Media and fans expected some form of an offensive shootout between the high-powered offenses of Wisconsin and Indiana Saturday afternoon. But with the weather making the field conditions sloppy and hampering a potent Hoosiers passing game, the Badgers rolled on the ground, starting with running back James White's 93-yard scamper on Wisconsin's first play from scrimmage. With 545 yards total and three (almost four) players going over the century mark, Wisconsin presented itself as a team to be reckoned with in the 51-3 victory.
|Total 1st half:||24||10||34||3|
|Total 2nd half:||22||9||3|
Total plays: 65
Field goals: 3
Fun with numbers
676: Total yards gained by Wisconsin
198: Total yards gained by Wisconsin in first quarter
5.5: Yards per play against BYU
10.4: Yards per play against Indiana
554: Total rushing yards by Wisconsin
11.1: Yards per rush against Indiana
7: Number of rushes by Wisconsin of at least 30 yards against Indiana
73: FBS teams that had less than rushes of at least 30 yards on the season entering Saturday
0: Catches by Abbrederis
2: Number of touchdowns for Abbrederis -- both rushing
1: Catch by the rest of the Badgers' receivers (Jeff Duckworth)
3: Catches by tight end Jacob Pedersen
0: Number of turnovers by Wisconsin
3-of-10: Wisconsin's third-down conversion rate
1: Number of sacks given up by Wisconsin
37:45: Time of possession for Wisconsin
3-of-6: Red-zone conversions by Wisconsin into touchdowns
What went right
1. Running game. Pretty obvious, but Wisconsin, from its first play from scrimmage on its 7 yard line, wanted to dominate the line of scrimmage against the Hoosiers. 554 yards later, off of the same bread-and-butter plays that have made the Badgers' offense run smoothly as well as a few new wrinkles (including an Abbrederis end-around off a fake Gordon end-around). White, Gordon, Clement, and yes, even Abbrederis got in on the action.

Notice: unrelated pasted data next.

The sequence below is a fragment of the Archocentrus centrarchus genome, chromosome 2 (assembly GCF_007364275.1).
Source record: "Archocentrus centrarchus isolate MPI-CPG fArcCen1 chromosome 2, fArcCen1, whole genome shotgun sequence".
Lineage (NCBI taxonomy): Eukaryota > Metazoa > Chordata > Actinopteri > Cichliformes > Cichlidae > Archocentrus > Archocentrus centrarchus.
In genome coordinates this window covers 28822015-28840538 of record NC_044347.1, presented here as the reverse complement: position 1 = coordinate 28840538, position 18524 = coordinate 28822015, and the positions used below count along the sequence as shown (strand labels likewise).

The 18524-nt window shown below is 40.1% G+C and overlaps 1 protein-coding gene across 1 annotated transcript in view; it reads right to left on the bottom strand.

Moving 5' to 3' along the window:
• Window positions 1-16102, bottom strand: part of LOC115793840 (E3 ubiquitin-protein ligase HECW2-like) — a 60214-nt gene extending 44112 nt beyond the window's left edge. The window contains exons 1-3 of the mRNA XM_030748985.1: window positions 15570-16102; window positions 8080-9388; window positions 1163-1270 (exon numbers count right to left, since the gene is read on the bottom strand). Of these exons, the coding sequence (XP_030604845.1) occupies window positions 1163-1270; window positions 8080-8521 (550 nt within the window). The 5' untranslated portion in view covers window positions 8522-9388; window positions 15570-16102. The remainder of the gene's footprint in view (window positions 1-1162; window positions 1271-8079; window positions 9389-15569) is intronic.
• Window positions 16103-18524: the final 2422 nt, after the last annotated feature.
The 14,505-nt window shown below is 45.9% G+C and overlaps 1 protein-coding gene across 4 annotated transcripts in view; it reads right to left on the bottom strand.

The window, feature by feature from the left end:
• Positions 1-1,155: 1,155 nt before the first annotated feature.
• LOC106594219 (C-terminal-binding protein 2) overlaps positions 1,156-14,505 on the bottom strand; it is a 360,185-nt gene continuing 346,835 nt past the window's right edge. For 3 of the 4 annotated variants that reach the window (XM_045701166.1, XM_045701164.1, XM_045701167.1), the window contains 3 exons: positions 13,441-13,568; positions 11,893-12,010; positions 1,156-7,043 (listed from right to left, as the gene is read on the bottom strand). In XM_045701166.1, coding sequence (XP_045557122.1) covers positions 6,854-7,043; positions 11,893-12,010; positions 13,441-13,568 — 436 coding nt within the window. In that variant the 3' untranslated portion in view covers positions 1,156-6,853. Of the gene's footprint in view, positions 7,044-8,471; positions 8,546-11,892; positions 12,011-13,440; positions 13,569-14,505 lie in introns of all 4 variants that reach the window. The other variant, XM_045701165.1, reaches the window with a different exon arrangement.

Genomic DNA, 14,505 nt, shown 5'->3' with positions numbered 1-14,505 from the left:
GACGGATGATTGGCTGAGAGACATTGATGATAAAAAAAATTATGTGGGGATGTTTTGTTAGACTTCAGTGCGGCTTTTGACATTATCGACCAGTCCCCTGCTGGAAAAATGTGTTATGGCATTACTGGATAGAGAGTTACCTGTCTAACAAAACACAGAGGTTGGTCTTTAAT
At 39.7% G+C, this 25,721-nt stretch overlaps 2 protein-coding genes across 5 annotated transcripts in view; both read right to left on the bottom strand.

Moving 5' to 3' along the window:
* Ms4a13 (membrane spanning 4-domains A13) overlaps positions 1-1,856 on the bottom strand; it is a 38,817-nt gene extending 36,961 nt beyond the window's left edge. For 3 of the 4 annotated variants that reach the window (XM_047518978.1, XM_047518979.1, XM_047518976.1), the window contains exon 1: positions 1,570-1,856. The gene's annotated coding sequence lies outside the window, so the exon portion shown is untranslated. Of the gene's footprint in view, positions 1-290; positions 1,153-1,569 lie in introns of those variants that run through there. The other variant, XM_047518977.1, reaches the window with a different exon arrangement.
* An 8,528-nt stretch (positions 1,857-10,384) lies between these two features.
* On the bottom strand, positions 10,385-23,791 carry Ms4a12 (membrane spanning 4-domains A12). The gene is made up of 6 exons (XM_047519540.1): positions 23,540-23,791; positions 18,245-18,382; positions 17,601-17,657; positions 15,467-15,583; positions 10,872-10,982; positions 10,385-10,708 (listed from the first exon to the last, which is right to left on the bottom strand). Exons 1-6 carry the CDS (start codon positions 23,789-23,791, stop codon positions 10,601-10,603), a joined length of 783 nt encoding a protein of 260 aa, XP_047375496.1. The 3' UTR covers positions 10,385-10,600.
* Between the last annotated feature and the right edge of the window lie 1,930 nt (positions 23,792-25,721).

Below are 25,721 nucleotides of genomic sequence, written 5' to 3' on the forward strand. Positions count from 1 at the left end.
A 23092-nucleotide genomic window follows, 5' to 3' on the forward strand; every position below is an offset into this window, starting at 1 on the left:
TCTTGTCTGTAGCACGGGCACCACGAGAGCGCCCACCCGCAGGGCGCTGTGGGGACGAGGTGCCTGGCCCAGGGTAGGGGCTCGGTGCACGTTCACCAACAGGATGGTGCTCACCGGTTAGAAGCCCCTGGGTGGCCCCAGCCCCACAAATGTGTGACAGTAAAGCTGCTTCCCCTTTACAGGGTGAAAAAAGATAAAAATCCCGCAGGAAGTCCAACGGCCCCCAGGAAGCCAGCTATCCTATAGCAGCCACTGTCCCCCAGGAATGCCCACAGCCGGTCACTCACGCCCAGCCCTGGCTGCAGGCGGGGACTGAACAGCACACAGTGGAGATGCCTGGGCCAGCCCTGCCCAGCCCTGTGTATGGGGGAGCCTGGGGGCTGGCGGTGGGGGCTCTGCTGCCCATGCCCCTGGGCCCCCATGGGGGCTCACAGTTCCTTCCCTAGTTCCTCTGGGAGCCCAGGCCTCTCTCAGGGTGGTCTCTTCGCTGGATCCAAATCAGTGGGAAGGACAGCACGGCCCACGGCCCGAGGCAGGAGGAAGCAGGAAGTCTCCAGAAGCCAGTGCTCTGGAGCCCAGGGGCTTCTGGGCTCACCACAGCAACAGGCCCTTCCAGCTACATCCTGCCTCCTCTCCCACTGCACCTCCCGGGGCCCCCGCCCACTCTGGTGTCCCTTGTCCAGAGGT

Kudos to the offensive line, which many thought might be an issue after injuries increased and head count decreased during fall camp. Center Dan Voltz again filled in more than sufficiently for the injured Dallas Lewallen. Even a highly-touted Badgers recruiting target was impressed with the running game today:
My boys from Wisconsin going crazy what a run!— ⚡PRIMETIME!!!⚡ (@Joe_MainMixon) November 16, 2013
534 rushing yards omg😱— ⚡PRIMETIME!!!⚡ (@Joe_MainMixon) November 16, 2013
2. Big plays. Seven rushes over 30 yards on the game, plus a huge 61-yard pass from quarterback Joel Stave to Pedersen in the third quarter showed the offensive firepower Wisconsin can bring against a defense like Indiana.
3. Blocking by offensive players besides linemen. On White's 93-yard run in the first quarter, Erickson ran with White and made sure other Hoosiers defenders did not come close to taking down him before the goal line. Pedersen threw a couple key blocks on touchdown runs. White himself had a key block on Abbrederis' second touchdown run late in the third quarter. Plus, fullback Derek Watt continues to open holes and wreck opponents out of the I-formation.
Three backs over 100 but all the credit goes to the guys up front, TE's, FB and the WR' blocking down the field. Much appreciated. #wisONsin— Thomas Hammock (@CoachHammock) November 16, 2013
4. Pedersen. In general, he's become the second option besides Abbrederis, and Saturday, he led the team in catches with three. In the past three games, he has actually caught more passes than any other Badgers receiver (12 -- Abbrederis has 11). Along with his blocking skills, look for him to be among the favorites for the Kwalick-Clark Big Ten Tight End of the Year award, and also to play on Sundays next year.
What went wrong/not as well
1. Third-down conversions. One thing to note would be the low 3-for-10 conversion rate. It did not affect the Badgers with such a staunch lead from the opening quarter, but Indiana did make some adjustments. The Gophers' defense will be tougher.
2. Red-zone touchdowns. Being picky here, especially with Russell converting all three of his field goal attempts and Wisconsin scoring on nine of its 12 possessions. But the Badgers got the ball across the goal line on just half of their opportunities within the 20. It should be interesting to see if that will make a difference next Saturday in the Twin Cities.
Final thoughts: A look at respecting variations of the fly sweep
Below is a third-down attempt late in the third quarter, one that ended in a stop for the Hoosiers.
Note how the defense sells out for both the fly sweep to Clement but also the power run to Gordon on the left side, leaving no one on the right side of the play. Offensive coordinator Andy Ludwig had to have noticed it, as on the next drive, a hint of misdirection ensued, as the Badgers faked an end-around to Gordon left, but Stave handed the ball off to Abbrederis, who took the ball and ran untouched 49 yards for the touchdown.